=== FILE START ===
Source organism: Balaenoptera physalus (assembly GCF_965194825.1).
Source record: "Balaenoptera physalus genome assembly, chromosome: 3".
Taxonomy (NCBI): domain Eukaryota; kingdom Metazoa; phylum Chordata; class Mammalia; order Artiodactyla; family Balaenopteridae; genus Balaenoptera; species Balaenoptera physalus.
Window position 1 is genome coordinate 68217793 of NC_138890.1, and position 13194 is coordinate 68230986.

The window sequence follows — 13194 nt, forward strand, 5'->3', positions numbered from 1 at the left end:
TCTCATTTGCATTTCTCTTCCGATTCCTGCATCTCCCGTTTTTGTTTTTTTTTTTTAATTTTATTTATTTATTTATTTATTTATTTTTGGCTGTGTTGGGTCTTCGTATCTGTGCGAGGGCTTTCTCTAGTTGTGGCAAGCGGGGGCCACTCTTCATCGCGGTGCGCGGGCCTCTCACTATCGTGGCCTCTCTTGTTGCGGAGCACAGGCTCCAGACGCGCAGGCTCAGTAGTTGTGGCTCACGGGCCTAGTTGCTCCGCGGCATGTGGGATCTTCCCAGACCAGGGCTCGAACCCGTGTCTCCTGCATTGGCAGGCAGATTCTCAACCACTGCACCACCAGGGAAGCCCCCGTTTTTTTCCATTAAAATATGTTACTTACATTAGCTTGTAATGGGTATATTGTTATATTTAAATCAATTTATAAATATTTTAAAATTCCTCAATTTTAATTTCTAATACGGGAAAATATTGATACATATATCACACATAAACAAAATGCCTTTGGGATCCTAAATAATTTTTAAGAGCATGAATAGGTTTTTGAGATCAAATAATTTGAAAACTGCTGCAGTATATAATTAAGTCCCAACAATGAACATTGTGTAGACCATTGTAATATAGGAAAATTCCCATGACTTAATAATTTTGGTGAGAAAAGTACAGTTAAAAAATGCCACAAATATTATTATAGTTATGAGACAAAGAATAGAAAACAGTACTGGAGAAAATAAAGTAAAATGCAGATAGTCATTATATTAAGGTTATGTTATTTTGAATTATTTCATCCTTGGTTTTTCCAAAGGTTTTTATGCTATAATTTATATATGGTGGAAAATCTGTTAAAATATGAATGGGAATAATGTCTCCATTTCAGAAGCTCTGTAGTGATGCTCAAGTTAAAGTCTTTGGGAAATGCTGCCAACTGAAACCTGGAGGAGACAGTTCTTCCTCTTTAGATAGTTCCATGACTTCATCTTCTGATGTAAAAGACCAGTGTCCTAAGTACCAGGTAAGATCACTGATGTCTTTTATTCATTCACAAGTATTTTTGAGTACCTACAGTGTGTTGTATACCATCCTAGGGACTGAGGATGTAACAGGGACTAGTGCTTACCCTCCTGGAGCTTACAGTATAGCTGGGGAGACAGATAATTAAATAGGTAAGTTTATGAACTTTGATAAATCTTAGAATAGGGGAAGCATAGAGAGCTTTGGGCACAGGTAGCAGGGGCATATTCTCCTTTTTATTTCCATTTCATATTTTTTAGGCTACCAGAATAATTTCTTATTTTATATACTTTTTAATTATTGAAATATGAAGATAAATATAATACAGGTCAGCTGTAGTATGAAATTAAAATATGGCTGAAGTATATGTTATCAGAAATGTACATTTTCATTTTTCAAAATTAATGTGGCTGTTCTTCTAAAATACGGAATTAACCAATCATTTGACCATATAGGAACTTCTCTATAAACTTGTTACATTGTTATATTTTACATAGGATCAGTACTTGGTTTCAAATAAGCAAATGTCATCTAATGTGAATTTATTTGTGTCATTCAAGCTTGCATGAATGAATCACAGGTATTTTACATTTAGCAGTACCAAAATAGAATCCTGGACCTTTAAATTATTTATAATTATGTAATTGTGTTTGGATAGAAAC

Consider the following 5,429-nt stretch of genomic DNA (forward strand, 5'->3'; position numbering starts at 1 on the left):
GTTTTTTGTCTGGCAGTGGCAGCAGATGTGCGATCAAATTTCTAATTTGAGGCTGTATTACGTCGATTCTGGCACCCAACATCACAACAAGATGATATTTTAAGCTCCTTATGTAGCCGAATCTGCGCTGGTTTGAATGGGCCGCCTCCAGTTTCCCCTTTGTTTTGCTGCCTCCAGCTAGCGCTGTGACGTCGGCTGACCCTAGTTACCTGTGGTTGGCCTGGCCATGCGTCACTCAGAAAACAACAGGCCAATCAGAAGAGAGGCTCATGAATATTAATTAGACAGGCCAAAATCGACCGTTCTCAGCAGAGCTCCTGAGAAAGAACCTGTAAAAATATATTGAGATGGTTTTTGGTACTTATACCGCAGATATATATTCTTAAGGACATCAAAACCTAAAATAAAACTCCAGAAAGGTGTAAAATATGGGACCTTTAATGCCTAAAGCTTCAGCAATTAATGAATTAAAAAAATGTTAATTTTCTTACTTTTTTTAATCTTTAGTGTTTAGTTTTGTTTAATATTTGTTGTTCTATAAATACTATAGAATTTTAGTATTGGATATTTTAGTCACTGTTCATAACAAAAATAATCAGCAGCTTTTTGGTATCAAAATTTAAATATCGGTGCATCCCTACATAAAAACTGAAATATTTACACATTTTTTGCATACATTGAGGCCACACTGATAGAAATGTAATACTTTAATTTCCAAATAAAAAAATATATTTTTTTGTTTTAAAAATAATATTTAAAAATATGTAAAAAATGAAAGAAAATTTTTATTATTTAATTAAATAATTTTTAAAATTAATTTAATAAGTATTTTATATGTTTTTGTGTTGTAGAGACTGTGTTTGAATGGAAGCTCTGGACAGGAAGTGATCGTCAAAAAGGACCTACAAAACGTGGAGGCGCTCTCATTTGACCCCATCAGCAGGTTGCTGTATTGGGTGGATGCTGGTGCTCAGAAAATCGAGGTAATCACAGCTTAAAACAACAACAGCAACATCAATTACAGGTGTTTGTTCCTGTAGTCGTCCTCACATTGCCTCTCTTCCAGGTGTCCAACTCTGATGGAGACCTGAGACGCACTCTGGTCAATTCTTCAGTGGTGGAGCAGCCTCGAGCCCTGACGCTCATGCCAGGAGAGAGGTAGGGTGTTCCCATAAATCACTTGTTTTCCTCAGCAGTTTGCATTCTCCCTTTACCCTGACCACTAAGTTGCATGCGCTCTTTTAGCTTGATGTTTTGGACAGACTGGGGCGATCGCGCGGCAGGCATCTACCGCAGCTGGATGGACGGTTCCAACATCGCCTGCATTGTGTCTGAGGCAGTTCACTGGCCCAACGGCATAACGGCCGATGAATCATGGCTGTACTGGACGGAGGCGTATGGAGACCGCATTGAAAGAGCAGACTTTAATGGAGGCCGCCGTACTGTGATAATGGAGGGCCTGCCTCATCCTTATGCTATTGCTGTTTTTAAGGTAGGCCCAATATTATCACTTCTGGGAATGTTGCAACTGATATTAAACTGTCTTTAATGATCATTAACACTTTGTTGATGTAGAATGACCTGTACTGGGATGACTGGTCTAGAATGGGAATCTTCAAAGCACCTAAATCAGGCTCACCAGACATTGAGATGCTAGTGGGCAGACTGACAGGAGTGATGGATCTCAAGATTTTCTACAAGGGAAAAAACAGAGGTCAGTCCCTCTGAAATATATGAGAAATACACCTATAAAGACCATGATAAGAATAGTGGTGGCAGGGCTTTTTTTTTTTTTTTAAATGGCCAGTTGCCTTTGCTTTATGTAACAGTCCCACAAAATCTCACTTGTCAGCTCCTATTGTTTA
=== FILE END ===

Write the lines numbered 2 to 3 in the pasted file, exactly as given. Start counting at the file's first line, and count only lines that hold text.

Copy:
Source record: "Balaenoptera physalus genome assembly, chromosome: 3".
Taxonomy (NCBI): domain Eukaryota; kingdom Metazoa; phylum Chordata; class Mammalia; order Artiodactyla; family Balaenopteridae; genus Balaenoptera; species Balaenoptera physalus.